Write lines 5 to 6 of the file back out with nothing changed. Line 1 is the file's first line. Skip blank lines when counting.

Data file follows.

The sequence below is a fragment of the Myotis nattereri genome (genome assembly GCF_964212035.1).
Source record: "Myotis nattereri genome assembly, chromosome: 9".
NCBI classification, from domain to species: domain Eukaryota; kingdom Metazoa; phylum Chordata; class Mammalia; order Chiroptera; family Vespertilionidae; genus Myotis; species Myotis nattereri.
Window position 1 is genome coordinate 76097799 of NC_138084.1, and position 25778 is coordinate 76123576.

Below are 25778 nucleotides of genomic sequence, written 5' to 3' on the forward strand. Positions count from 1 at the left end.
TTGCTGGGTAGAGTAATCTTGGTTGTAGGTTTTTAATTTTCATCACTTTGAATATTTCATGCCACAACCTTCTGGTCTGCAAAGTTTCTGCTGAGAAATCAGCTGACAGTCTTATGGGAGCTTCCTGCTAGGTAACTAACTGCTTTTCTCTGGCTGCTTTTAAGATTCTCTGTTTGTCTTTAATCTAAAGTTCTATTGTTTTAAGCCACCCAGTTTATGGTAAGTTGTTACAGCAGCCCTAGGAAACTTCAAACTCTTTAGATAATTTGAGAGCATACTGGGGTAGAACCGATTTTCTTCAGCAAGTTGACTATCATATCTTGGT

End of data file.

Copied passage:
Below are 25778 nucleotides of genomic sequence, written 5' to 3' on the forward strand. Positions count from 1 at the left end.
TTGCTGGGTAGAGTAATCTTGGTTGTAGGTTTTTAATTTTCATCACTTTGAATATTTCATGCCACAACCTTCTGGTCTGCAAAGTTTCTGCTGAGAAATCAGCTGACAGTCTTATGGGAGCTTCCTGCTAGGTAACTAACTGCTTTTCTCTGGCTGCTTTTAAGATTCTCTGTTTGTCTTTAATCTAAAGTTCTATTGTTTTAAGCCACCCAGTTTATGGTAAGTTGTTACAGCAGCCCTAGGAAACTTCAAACTCTTTAGATAATTTGAGAGCATACTGGGGTAGAACCGATTTTCTTCAGCAAGTTGACTATCATATCTTGGT